In all of these cases, something is getting in the way of the faith of the followers of Jesus. They are pre-occupied with other factors — negative realities — that are literally crowding out faith. Things like shame, frustration, grief, uncertainty, fear and hopelessness are blocking their ability to see things more clearly. The light of faith cannot illuminate the presence of Christ in their midst. He is right there, the Evangelists are trying to show us — almost urging us to let go of these negative factors and let faith shine.
Thankfully, in each of the cases of these narratives, Jesus takes the initiative to dispel the darkness. He does something to remove the obstacle which is blocking recognition. In the story unfolding at the Sea of Tiberias, Jesus offers promise and new possibilities, inviting his disciples to “Cast the net over the right side of the boat and you will find something.” In other words, try something new. In the story of Mary Magdalene at the tomb, Jesus reaches out to her in a personal and intimate relationship of love and calls her by name, “Mary.” In the story of the disciples assembled in the Upper Room, Jesus strives to take away their fear. In addition to the offer of the words “Peace be with you,” he breathes on them the reconciliation and healing power of the Holy Spirit. And, in the narrative of Cleopas and the other disciple on the road to Emmaus, Jesus turns their minds to the Sacred Scriptures. He points out how the Scriptures tell how it was necessary for the Messiah first to suffer before liberating and saving his people. Jesus is portrayed in each of these stories as taking away the obstacle that blocks perception by redirecting the disciples toward faith in him and all of the positive blessings that can bring.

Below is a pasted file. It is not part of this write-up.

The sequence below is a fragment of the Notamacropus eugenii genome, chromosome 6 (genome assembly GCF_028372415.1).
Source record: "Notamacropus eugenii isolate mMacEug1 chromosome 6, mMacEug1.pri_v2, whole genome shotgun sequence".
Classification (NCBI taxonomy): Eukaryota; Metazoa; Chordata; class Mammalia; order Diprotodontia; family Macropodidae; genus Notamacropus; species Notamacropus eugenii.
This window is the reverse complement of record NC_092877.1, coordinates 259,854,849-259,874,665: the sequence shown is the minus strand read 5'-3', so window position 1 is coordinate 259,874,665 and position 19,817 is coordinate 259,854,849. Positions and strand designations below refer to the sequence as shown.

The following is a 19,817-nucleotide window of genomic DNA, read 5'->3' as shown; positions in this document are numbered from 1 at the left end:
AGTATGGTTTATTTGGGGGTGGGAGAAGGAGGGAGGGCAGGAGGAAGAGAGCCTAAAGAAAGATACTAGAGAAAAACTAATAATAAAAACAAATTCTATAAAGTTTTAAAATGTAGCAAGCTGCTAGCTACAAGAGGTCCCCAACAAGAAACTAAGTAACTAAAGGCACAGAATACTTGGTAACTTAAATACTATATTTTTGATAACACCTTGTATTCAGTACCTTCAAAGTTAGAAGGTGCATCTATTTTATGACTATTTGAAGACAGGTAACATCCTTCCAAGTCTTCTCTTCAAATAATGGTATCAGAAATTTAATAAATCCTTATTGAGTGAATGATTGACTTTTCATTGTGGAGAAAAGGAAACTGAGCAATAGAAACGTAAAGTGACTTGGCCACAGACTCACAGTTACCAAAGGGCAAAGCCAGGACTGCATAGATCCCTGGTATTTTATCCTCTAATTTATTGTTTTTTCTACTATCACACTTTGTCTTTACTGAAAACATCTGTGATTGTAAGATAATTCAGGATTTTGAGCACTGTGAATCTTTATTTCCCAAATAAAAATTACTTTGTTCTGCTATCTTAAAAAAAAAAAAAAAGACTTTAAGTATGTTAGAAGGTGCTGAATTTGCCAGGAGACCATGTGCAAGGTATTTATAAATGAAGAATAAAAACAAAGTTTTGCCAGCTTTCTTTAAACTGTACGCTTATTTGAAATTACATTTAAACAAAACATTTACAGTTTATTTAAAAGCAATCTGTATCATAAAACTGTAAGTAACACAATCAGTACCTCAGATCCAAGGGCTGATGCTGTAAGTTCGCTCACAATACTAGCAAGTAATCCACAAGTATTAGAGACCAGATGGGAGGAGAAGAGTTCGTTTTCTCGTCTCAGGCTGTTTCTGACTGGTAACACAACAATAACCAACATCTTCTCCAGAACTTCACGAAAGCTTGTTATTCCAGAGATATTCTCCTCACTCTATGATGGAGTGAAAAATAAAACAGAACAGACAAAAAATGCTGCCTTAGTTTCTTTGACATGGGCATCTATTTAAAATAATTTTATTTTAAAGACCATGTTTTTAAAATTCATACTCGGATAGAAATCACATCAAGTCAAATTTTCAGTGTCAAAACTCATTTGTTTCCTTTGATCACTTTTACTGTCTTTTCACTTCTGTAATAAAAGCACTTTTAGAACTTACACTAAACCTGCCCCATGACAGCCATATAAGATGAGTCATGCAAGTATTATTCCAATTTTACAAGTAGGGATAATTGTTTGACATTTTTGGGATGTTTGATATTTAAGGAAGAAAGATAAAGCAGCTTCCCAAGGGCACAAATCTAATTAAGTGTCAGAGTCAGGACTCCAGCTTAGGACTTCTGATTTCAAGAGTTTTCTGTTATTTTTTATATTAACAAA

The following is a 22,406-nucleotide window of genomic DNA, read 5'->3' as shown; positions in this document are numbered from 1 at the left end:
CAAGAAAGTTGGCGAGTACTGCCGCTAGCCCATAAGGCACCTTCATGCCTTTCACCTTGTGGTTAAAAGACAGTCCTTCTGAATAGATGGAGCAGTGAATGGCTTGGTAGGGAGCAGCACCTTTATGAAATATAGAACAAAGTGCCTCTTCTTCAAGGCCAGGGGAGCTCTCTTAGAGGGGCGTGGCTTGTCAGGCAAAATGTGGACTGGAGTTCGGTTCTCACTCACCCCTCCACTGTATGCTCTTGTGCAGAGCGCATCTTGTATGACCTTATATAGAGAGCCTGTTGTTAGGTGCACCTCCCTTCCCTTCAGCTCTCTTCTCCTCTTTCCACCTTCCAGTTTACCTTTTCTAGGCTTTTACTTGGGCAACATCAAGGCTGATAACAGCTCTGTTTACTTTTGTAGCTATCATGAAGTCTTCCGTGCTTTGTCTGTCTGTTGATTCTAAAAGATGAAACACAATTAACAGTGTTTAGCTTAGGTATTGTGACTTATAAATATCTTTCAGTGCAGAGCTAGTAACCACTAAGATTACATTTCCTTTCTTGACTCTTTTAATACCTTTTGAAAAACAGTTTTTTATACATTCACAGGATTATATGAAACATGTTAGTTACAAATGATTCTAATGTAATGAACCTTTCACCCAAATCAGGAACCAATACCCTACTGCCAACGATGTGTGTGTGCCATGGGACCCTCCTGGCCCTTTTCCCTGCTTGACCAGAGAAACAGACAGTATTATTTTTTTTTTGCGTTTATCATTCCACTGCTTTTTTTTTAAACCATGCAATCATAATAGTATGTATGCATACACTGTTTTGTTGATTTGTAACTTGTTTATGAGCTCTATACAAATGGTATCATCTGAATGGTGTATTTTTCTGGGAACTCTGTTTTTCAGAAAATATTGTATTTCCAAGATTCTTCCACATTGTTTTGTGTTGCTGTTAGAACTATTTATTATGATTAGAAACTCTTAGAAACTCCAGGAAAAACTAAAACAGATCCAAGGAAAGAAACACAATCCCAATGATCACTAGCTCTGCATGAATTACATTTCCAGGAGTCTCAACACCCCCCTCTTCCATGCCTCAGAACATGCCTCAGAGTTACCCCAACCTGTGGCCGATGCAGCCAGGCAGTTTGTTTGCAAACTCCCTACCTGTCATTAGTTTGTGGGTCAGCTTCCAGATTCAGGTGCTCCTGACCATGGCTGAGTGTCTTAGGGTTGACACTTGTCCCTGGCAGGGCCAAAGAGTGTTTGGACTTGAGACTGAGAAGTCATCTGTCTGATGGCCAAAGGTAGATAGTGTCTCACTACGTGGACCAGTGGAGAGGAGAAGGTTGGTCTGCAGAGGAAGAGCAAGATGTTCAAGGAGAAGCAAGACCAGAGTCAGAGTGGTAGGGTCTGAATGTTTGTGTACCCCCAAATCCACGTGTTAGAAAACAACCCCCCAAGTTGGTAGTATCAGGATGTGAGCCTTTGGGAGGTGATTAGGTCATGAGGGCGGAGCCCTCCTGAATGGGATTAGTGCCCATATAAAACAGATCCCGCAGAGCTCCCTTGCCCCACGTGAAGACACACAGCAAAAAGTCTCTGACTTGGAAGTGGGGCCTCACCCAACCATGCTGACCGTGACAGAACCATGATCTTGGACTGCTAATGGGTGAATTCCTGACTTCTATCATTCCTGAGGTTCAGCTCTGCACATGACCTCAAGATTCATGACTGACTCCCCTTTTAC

And, to me, that could well be the other motive the Evangelists are proposing for how these stories of the Resurrection can also speak to us. After all, there are certainly times in our lives when we struggle to recognize the presence of the risen Lord. There are times when we cannot find him or feel his presence, and it can become so bad that we begin to doubt that it is even possible for him to be present.
The message of the Resurrection stories of the Gospels would tell us that — in these cases — we have allowed obstacles to block our faith. We have let our mind become obsessed with the negativity that presses upon us — whether that be problems, worries, anxiety, confusion or sadness. That is what we have let take front and center in our minds. And, in that position, such negativity blocks the view our faith can offer us. It crowds our mind, and it shutters the light.
So, in those cases, the Resurrection stories would tell us that we need to let go of such stumbling blocks and to make room for faith. We have to turn our minds off those obstacles and begin to think of those positive realities associated with the faith of our Lord. We have to focus on things like the promise and new possibilities that Jesus can give us, the reassurance of love that our intimate relationship with Jesus can offer, the peace and forgiveness that the Holy Spirit can bestow upon us and the revelation of the plan of God that the Sacred Scriptures can reveal to us. It is turning our minds to those positive realities that makes room for the light of faith to shine.
With our focus on the positivity of the saving interventions of our Lord, then, the curtain of dark realities will be torn down, and the brightness of faith will be allowed to shine in all of its splendor and glory. And, then, in this radiant light of faith, we will see the risen Lord — right there beside us — to help us, to rescue us, to save us — right where he has been all along.